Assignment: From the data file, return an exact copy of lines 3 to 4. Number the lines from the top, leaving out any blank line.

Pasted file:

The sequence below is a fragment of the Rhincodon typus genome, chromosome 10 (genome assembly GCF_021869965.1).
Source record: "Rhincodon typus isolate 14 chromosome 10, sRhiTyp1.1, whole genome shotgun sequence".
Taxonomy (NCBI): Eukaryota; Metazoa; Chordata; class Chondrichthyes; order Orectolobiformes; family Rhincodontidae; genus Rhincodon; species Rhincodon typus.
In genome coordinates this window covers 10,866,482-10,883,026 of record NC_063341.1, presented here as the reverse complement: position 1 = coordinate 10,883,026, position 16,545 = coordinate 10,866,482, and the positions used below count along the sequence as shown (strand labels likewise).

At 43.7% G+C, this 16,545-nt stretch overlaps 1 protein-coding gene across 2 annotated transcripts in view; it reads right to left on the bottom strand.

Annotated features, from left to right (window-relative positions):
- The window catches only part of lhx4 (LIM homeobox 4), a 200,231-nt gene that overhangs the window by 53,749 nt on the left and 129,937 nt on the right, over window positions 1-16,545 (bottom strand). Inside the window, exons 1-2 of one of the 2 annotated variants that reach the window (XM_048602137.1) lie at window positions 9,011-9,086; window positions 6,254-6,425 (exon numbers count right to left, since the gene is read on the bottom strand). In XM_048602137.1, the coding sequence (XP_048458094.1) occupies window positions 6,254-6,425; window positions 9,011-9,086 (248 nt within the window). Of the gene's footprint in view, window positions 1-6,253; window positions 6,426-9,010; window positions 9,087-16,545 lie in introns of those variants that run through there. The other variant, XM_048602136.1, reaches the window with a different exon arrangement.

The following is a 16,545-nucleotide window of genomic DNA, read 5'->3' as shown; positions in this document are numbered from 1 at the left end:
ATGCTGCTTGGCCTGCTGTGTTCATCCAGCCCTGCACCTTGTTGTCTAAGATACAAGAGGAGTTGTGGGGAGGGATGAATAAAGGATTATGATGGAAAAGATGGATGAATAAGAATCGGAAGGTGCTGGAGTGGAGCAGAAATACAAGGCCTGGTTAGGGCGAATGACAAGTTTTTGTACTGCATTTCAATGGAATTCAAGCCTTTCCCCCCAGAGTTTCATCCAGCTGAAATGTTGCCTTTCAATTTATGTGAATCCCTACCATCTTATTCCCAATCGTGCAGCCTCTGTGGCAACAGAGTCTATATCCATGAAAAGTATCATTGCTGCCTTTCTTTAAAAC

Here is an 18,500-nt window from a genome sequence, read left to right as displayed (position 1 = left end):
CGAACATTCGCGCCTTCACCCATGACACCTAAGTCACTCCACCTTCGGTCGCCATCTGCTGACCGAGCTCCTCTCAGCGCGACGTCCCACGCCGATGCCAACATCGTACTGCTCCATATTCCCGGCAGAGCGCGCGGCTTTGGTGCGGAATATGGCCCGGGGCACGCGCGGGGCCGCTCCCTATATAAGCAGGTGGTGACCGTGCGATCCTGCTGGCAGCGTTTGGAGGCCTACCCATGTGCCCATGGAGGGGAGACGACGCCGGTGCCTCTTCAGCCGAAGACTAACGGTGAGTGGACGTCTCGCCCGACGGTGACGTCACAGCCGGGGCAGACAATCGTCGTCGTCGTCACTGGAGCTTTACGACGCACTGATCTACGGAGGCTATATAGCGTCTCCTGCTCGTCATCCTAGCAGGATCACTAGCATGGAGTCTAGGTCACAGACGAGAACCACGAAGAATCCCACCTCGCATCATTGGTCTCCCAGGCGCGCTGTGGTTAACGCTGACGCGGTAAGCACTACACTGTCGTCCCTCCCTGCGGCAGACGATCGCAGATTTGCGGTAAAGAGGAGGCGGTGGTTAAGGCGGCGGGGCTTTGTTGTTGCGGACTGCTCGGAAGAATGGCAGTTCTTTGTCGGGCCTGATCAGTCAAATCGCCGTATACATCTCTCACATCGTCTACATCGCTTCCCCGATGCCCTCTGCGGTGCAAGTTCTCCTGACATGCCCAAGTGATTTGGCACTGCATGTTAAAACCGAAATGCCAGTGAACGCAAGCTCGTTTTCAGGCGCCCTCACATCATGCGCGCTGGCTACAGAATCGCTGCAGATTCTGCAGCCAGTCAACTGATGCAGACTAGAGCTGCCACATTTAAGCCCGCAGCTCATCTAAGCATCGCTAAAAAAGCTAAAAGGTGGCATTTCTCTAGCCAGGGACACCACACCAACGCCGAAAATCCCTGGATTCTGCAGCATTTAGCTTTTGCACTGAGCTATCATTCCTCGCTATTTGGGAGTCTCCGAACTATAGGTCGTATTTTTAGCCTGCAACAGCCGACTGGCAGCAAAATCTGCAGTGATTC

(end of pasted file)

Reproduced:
Taxonomy (NCBI): Eukaryota; Metazoa; Chordata; class Chondrichthyes; order Orectolobiformes; family Rhincodontidae; genus Rhincodon; species Rhincodon typus.
In genome coordinates this window covers 10,866,482-10,883,026 of record NC_063341.1, presented here as the reverse complement: position 1 = coordinate 10,883,026, position 16,545 = coordinate 10,866,482, and the positions used below count along the sequence as shown (strand labels likewise).